UK – The birth of any new service is an intriguing and exciting prospect, and Comes With Music‘s strong debut in the UK is perhaps more intriguing than most. For a couple of reasons.
The concept for Comes With Music might be simple enough to grasp, but in practice it’s an unusual and utterly new proposition that defies traditional models in mobiles and the wider tech landscape – we’re simply not used to this concept of buying hardware and receiving all-you-can-eat content bundled in, such as buying a game console with unlimited games or a DVD player with a never-ending supply of movies on tap, that we can keep forever. The second reason has to do with territory.
Comes With Music has launched on a island (of which I’m a proud native) that is stereotypically, and for most part rightly, famed for its positive yet intelligently suspicious and outlook on all things new, and I like to think the people of the UK are quick to spot a case of the emperor’s new clothes, elephants in the room and any other cliche idioms a mile off. So it’s truly encouraging to see Comes With Music, a fresh faced beast of a service making a strong start and showing signs of being openly accepted as an alternative option to traditional methods of buying content and hardware separately. Mobiletoday.co.uk reported:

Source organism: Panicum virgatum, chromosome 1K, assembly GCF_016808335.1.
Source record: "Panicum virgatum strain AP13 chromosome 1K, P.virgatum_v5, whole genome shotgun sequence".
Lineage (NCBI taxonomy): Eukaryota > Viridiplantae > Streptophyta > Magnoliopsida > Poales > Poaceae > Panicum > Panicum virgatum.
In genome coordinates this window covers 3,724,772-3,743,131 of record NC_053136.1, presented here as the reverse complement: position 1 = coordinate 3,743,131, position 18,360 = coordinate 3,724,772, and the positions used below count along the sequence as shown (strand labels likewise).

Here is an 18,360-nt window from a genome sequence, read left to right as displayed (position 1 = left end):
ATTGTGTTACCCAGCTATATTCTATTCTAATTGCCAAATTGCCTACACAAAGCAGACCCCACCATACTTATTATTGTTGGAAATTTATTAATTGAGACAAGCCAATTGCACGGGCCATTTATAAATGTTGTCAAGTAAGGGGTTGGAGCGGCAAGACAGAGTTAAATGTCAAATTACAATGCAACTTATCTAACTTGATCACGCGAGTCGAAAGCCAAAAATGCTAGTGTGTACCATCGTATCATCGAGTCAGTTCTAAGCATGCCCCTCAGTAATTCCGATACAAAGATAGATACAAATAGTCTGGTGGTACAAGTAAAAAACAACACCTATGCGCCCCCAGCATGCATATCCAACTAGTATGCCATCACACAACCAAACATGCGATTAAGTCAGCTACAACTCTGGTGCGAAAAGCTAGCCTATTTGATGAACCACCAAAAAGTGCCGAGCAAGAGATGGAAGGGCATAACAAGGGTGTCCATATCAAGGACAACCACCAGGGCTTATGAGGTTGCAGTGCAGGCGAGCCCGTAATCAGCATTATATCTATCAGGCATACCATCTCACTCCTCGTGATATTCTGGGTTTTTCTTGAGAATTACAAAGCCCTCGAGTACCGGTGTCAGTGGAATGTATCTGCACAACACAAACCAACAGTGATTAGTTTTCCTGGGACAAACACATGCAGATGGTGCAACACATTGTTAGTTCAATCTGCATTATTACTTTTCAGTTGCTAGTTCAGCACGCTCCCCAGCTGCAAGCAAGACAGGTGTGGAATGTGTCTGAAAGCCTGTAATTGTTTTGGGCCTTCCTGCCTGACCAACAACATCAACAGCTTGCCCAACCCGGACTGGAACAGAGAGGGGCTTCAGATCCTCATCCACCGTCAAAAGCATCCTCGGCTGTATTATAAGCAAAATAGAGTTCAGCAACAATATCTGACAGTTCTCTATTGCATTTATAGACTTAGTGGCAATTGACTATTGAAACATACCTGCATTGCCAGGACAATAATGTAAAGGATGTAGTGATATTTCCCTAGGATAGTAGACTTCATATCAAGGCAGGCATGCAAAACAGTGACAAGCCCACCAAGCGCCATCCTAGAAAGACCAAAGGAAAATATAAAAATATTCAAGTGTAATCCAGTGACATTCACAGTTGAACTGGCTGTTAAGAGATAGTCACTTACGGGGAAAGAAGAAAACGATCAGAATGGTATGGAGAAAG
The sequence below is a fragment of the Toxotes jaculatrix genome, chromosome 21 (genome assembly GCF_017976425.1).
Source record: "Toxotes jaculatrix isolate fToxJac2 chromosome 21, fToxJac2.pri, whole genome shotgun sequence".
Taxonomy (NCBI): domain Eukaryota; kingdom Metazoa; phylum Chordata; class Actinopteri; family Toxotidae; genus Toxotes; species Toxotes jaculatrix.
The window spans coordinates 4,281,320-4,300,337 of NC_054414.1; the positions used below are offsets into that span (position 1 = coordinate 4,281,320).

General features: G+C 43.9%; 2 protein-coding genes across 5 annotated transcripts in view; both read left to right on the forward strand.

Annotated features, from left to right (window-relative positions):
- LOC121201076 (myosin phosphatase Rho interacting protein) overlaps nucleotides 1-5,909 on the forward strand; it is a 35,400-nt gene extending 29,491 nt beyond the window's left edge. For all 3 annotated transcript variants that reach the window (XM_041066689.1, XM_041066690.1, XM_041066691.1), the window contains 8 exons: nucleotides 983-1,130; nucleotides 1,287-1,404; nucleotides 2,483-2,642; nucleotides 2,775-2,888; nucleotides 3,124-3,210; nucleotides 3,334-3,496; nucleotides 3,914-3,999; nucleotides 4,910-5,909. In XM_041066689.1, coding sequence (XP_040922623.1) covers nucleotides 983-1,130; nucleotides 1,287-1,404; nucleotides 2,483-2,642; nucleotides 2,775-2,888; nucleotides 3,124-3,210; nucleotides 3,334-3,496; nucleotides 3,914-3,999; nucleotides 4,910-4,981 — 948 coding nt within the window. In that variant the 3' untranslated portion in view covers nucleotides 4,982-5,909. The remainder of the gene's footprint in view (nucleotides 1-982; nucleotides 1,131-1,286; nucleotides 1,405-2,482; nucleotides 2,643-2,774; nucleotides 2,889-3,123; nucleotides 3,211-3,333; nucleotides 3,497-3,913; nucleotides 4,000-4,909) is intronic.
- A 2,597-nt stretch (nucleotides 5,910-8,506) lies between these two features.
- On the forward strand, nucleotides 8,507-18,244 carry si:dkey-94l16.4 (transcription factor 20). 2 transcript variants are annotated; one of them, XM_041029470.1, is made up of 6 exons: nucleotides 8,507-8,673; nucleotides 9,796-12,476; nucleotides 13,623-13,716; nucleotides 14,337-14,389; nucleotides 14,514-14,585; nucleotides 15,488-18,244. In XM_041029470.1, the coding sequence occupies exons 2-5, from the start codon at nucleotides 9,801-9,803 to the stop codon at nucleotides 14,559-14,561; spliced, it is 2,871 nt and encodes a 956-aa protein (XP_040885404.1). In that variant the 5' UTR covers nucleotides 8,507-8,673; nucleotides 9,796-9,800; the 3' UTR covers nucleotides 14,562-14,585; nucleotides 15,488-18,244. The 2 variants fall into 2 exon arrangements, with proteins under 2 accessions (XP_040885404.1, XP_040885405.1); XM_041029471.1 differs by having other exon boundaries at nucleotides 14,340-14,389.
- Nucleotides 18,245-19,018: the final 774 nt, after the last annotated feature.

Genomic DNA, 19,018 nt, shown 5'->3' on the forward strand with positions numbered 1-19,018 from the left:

“Nokia recorded 150,000 downloads in the UK in the first week Comes With Music went on sale, representing a tenth of the downloads enjoyed by iTunes. The level suggests a strong start for Nokia, although iTunes charges for each individual track, rather than offering unlimited downloads.”
Comes With Music remains an infant service, but perhaps what’s most interesting is that its early adoption shows signs that new models such as this can be pursued and should be investigated, beyond music. It’s something that Tom Erskine, Nokia’s man charged with launching Comes With Music, touched upon in a piece featured in New Media Age, where he mentions games and videos as being open to consideration. Is the Comes With Music service something you think could work in other areas such as these, and do you think it really can work long-term for music? Post your thoughts below.
Photo from Chor Ip